These are my genuine thoughts. At a town hall meeting, someone brought up virtual interviews, and I offered to write this of my own accord. (My PD actually worried it would look staged). I am genuinely happy with my experience at this program. To summarize: If I were a medical student choosing my rank list, I would choose this program again for (in no particular order) its 1) excellent, well-rounded educational experiences 2) in a supportive, well-resourced environment 3) with great quality of life and concern for trainee wellbeing 4) successful fellowship matches (people get what they want) 5) at a top university with 6) low cost of living 7) a good place to live 8) reasonable call allowing for balanced quality of life as well as exposure to a wide variety of pathology 9) credentials that employers and patients will admire and respect 10) caring and concerned program leadership 11) a pandemic response that is second to none.
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5+ Year Member
Jan 9, 2015
Western Washington State
Medical Student
Thank you so much for all the information! A few quick questions, if you have the time:

1) How much clinical and surgical exposure do you get in retina? How much exposure to uveitis?

2) You mentioned call; just to clarify, is that call for one institution at a time, or do you cover multiple hospitals at once?

3) What's the average clinic day look like for a resident? When do you get in, when are didactics, when do you leave, etc?

4) How much autonomy do you feel you get? Do you have the chance to do patient encounters yourself a lot and then just run things by the attending, or are most encounters done simultaneously with the attending?

5) Is there a resident clinic or other avenue to allow for you to have your "own" patients, or to have longitudinal care with patients?

Thank you so much!
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Aug 6, 2020
Resident [Any Field]
1) How much clinical and surgical exposure do you get in retina? How much exposure to uveitis?
Clinical exposure is plentiful - we get retina throughout all 3 years on the VA. Two of five days a week are retina, and we spend 30, 20 and 20 weeks each at the VA our first through third years. We have an additional 10 weeks of nothing but retina on our dedicated Yale Eye Center retina block, and about one day a week of retina in the resident-run Hill Health clinic. I think this is roughly equivalent to about 6 or 7 months of full time retina.

We have two full time uveitis attendings who are fantastic, and we work with them on our comprehensive rotation as third years. We also get a lot of uveitis during our retina rotations and all throughout, on call, and at the resident clinics.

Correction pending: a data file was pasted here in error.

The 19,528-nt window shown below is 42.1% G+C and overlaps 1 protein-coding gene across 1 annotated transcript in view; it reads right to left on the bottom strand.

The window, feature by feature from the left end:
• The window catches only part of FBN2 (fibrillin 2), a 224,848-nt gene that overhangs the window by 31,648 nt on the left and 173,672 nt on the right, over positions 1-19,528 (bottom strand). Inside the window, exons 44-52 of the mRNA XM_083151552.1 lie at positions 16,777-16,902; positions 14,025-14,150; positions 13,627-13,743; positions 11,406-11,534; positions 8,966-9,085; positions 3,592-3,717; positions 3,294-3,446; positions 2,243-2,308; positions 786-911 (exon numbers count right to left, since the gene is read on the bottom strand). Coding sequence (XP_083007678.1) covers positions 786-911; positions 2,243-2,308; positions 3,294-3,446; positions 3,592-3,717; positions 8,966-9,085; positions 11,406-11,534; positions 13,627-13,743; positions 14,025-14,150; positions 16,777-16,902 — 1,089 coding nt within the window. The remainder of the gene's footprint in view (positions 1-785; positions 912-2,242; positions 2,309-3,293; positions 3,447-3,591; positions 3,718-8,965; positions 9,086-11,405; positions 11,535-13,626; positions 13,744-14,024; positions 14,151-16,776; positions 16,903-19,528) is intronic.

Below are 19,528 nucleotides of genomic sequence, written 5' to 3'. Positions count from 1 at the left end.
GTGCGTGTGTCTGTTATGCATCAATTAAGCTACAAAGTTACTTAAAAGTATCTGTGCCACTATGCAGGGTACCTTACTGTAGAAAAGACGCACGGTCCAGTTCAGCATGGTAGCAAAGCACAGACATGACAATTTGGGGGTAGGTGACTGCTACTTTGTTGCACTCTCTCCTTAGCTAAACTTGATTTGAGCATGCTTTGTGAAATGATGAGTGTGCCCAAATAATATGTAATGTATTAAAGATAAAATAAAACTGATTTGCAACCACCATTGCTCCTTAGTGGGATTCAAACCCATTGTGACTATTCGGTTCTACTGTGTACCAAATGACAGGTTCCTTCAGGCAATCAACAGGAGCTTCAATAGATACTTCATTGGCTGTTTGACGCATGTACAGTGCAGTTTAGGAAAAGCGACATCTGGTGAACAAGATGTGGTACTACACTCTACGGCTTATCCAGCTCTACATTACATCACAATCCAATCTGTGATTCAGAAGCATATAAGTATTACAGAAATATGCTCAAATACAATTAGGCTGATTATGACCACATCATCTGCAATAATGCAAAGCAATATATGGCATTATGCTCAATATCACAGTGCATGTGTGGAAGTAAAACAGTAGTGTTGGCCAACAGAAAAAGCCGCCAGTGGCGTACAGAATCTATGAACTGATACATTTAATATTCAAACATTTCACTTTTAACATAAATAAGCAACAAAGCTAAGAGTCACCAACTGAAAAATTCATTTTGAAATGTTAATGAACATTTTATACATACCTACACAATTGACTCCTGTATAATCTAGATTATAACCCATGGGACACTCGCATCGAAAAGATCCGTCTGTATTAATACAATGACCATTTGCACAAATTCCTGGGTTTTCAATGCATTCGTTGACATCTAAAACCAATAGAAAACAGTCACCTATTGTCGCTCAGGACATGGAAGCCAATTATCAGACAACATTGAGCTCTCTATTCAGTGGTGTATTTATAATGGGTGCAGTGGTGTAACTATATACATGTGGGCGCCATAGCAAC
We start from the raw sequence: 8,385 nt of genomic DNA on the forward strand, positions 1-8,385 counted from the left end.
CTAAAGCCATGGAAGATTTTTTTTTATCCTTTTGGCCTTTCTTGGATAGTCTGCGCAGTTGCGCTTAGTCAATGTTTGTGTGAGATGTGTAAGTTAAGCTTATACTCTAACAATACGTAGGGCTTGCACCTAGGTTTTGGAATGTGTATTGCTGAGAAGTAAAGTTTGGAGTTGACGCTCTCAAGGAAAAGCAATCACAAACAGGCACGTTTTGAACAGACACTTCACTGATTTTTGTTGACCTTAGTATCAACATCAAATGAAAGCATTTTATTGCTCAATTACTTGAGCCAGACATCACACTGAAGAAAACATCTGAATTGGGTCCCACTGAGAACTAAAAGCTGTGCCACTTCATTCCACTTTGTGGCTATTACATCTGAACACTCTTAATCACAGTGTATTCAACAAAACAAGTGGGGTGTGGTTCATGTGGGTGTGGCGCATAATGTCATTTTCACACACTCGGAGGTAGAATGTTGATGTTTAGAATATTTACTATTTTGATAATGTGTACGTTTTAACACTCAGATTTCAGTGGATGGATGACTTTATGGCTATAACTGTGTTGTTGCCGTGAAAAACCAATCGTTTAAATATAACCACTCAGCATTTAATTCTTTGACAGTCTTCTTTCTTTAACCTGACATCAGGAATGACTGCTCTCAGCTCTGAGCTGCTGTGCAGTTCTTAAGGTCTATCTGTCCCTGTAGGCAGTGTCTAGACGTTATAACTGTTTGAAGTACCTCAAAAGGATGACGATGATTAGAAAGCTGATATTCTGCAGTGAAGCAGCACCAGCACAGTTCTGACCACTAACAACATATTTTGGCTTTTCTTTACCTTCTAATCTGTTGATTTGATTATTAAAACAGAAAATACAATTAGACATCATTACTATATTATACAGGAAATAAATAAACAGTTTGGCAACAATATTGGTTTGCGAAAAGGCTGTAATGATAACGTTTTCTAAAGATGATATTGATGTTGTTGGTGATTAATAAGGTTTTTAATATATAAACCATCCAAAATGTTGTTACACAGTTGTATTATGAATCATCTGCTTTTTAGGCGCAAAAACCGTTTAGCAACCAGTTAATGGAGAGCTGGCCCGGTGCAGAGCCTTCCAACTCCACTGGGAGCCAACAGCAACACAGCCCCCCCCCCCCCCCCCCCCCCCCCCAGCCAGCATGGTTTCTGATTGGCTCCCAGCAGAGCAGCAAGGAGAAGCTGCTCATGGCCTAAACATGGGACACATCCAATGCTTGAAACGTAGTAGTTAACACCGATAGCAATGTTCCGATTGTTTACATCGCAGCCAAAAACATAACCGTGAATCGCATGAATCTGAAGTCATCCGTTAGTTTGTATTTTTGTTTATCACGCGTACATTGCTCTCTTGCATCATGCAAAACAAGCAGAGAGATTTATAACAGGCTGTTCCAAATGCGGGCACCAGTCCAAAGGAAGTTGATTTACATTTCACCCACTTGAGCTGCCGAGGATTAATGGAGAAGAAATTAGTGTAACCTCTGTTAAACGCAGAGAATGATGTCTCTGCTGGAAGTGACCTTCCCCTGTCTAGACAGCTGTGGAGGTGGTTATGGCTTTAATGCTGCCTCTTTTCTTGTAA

As for surgery, I think we get a fair amount of retina surgery. Certainly a lot of injections - I'll have over 400 injections by the time I graduate. We get the chance to do some lasers too. I've had the chance to do anterior and core vitrectomies as primary surgeon.
All the retina microscopes have a third eyepiece so residents scrub into every retina case. The program has really made an effort to make sure that residents are present every day there is a retina case going on even though we have fellows, and we scrub for those.

2) You mentioned call; just to clarify, is that call for one institution at a time, or do you cover multiple hospitals at once?
Great question! First year, we cover the main hospital, Yale New Haven. This hospital is organized essentially as four separate hospitals all interconnected by an atrium. There's the Children's Hospital (West Pavilion, 11 floors), Smilow Cancer Center (North Pavilion, 14 floors), the inpatient units (East Pavillion, 10 floors), and South Pavilion (ED, additional inpatient floors, 10 floors). The nice thing is it's all in one building and you don't have to drive anywhere but that one location.

Second year, we cover Saint Raphael's campus and Yale Eye Center (faculty practice) phone calls. The two locations are half a mile apart.

Third year, we are backup for the above. Everything is located within a one-mile radius. Driving is minimal.

3) What's the average clinic day look like for a resident? When do you get in, when are didactics, when do you leave, etc?
Depends on the rotation. Most of the time, lecture at 7am (these days on Zoom), clinic at 8am, and I stay until 4-6pm depending on the rotation and how much I'm needed. Plus call. At the VA, we often have time to go out to town and get lunch.

4) How much autonomy do you feel you get? Do you have the chance to do patient encounters yourself a lot and then just run things by the attending, or are most encounters done simultaneously with the attending?
Almost all of the time, we get things started on our own and staff with an attending. If clinic is all caught up, the attending might join me before I'm done with a patient. Learning is emphasized. We always get the chance to come up with our own plan.

5) Is there a resident clinic or other avenue to allow for you to have your "own" patients, or to have longitudinal care with patients?
Yes, patients we see on call have longitudinal care at Dana Eye Center, the resident-run clinic. Hill Health and the VA are also resident-run clinics with attendings staffing. So I do feel there is an excellent amount of autonomy with oversight.

Good luck, and feel free to post or PM me with any more questions!